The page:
What are some of the areas that you feel should be regulated?
Things like salaries for the actors, directors, writers and all that. There should be a proper scale and job description. And people should also be paid based on performance and experience. Work should be rated, just like other careers.
And basically, the budgets given by broadcasters have remained the same?
Yes, it’s been the same for 33 years. [note: The Communications and Multimedia Minister Gobind Singh Deo recently announced that RTM will be revising their rates for content, ranging from 10-60% increases]
Even when these broadcasters were making hundreds of millions in profit?
And when they say a show is “trending” and a huge success, ratings-wise, there’s no real “shared prosperity”, is there?
No. And you don’t even share the intellectual property rights. It’s usually owned 100% by the stations. Why can’t you share the rights with producers? That’s why most producers are having an existential crisis. Those nearing retirement age are thinking of what else can we do to survive in our retirement years. So, you can see those approaching their 40s in the industry getting desperate thinking about what’s ahead. That’s why the industry is not thriving, cos everyone is in survival mode.
How about all the associations?
They have good intentions, but there’s no cohesiveness and synergy. People will say, “Why don’t you step up?” I’ve tried before, but eventually it came back to thinking about one’s own survival, and how to merely make it in the next 6 months.
What are you most hopeful about?
I’m still positive that we will see good content coming out. The animation people have done amazing things, and people like Amir Muhammad for Kuman Pictures will also do well.
What are the stories that need to be told?
Just everyday stories. Ideas can come from everywhere. It can come from a single conversation, like this conversation we’re having. Or you can just look around at what’s happening to everyday people, and as a writer you must be smart enough to twist it to make it into an interesting story. But the problem is now like jual jagung. Like if you go to Kelantan and see someone selling corn, everyone else will also be selling corn. It’s the same with broadcasters. When the trend is telenovelas, everyone’s making telenovelas. Then it’s the same thing with horror. So, who’s brave enough to go against the grain? But I’m thankful that ‘Kampung People’ got made and it shows that there are brave people around and we can still remain hopeful.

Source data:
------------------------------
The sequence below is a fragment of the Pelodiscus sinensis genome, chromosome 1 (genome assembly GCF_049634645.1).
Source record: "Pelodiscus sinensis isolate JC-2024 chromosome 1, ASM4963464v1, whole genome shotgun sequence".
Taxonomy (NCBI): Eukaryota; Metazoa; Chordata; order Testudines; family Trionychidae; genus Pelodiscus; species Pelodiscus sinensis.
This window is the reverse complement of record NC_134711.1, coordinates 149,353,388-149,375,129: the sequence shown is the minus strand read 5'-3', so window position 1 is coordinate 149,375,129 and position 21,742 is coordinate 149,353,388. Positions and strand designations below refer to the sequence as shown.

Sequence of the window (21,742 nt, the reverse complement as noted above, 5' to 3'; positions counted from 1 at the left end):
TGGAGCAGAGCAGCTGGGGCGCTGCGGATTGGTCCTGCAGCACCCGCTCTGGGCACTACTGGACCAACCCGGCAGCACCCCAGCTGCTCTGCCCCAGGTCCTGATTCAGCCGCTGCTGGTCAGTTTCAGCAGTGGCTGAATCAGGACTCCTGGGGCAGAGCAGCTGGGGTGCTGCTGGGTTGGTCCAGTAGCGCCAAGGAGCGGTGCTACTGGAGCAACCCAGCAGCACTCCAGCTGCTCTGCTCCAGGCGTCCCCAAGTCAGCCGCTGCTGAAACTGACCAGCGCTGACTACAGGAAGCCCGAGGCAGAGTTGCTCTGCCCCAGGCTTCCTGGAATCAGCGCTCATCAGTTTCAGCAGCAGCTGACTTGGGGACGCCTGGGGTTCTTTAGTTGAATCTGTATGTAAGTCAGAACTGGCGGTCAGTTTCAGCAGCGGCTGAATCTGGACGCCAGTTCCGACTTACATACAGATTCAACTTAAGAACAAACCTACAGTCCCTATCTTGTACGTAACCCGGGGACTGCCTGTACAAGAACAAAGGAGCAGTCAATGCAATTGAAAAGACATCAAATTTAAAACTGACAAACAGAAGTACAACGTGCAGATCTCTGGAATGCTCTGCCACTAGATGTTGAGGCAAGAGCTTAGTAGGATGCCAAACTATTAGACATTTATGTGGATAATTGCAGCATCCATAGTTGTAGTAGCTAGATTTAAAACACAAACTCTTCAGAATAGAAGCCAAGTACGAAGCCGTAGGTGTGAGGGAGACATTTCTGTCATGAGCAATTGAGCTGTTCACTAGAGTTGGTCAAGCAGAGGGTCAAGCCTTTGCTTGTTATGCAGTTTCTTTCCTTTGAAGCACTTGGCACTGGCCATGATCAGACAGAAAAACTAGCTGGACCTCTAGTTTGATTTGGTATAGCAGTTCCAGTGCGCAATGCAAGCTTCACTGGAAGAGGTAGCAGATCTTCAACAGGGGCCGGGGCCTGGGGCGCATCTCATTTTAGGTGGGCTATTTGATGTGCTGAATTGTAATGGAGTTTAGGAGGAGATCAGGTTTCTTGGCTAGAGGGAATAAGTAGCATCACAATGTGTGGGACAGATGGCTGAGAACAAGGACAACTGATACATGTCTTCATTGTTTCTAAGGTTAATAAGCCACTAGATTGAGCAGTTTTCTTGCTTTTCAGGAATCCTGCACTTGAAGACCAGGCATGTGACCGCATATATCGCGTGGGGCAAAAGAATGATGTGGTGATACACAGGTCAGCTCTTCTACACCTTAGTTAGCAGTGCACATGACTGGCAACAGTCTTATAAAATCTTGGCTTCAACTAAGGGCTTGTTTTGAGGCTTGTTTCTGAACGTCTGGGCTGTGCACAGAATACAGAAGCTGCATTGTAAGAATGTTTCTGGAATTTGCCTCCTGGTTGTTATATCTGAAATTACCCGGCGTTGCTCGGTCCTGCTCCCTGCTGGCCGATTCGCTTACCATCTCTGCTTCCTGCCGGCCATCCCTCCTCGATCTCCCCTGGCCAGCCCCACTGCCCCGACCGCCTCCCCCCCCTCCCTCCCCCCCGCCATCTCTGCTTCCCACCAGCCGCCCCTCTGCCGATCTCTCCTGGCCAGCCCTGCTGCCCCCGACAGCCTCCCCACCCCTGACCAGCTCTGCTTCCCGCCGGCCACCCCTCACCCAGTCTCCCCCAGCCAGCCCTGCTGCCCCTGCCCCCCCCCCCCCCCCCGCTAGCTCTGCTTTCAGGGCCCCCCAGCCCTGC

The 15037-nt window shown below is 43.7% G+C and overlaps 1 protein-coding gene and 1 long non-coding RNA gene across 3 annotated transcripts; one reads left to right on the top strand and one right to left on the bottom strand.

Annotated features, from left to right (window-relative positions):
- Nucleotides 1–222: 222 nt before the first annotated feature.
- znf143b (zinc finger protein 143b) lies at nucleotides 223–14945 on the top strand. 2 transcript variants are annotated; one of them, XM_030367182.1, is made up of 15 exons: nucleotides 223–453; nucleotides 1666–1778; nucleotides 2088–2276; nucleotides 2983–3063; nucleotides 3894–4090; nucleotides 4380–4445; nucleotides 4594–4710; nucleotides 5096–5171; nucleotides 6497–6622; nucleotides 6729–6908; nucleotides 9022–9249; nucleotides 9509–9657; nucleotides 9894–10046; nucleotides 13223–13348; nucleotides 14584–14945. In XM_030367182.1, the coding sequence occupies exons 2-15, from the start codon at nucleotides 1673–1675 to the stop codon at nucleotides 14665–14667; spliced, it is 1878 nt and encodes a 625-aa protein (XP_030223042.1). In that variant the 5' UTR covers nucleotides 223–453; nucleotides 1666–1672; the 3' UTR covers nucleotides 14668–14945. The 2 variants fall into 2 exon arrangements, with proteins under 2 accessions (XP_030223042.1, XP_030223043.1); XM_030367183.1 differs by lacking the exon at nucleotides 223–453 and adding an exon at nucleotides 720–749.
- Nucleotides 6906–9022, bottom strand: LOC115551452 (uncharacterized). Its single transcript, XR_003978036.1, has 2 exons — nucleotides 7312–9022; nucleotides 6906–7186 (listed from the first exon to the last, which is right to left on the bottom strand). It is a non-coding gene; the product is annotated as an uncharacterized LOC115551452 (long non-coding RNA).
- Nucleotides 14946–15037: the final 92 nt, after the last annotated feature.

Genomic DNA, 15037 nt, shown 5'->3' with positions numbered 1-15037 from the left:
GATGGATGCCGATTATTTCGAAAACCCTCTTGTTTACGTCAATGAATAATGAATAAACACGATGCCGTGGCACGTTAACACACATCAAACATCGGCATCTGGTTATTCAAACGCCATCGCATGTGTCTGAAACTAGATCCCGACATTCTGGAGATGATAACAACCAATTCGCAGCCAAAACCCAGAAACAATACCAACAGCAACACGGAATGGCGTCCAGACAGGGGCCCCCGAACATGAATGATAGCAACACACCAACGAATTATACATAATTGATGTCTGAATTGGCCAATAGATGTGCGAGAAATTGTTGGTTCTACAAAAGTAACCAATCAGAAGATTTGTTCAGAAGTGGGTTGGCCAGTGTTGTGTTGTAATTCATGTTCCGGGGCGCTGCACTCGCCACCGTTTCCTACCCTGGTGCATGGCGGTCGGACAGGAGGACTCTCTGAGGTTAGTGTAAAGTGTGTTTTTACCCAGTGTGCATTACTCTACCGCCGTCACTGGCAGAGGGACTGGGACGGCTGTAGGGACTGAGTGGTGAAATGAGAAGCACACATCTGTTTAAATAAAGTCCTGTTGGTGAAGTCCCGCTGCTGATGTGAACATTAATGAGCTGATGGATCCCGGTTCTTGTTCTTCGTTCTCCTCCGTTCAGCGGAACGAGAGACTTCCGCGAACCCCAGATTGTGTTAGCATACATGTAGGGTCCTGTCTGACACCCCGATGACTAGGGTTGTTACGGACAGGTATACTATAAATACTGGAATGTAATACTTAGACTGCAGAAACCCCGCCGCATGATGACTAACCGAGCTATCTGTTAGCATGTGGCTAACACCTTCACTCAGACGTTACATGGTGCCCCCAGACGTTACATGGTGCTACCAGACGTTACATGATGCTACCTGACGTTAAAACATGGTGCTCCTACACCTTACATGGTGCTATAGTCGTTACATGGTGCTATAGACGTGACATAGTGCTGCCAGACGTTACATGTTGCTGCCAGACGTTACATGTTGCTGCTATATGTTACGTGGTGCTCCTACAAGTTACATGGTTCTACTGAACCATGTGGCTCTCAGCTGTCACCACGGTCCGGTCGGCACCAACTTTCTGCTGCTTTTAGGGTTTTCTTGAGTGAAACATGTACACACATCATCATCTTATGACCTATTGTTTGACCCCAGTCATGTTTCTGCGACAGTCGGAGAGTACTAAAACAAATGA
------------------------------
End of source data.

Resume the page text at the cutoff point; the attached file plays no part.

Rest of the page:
And as a producer, what keeps you going while others have given up?
Actually, I’ve also thought about giving-up before. But the reality is, what else can we do? I don’t think I can work a 9 to 5 job anymore. To go back to consulting, I don’t even know what the issues and trends are now. So honestly, it will be a dark ending for the people in the industry, if the industry doesn’t improve.
But seriously… why should people in the industry be struggling too hard, especially established production houses who’ve been churning out content for the longest time? They should be able to do their jobs comfortably, without being stuck in survival mode, no?
Yes. And here’s a funny story. A couple of weeks back, someone from a broadcasting company suddenly asked for our CV and filmography. And I thought, “Hey, I’ve worked for you so many times, producing award-winning shows and now you’re asking for our CV? What kind of a poor show of confidence is this for us?” It’s weird.
What’s your favourite successes to date?
‘Keluarga Iskandar’ is definitely one of them. And ‘Warkah Terkahir Rosli Dhoby’, which was a period piece, and a genre I love. You know, I’m actually a serious person, and I have no idea how I ended up writing comedy!
On a lighter note, what are some of the shows, local or foreign, that you watch now?
I love ‘The Crown’, because it’s so brilliantly written. I mean, I tear up after every episode of season 3. Sometimes it’s not that sad, but I still tear up! And lately, I’ve been watching a lot of trashy shows as well like ’90 Day Fiance’, ‘Super Nanny’ and ‘Dr. Pimple Popper. It gives a different sort of satisfaction watching such shows, haha. And of course, ‘Game of Thrones’, although I hated the last season.
Watch ‘Kampung People’, now available on YouTube.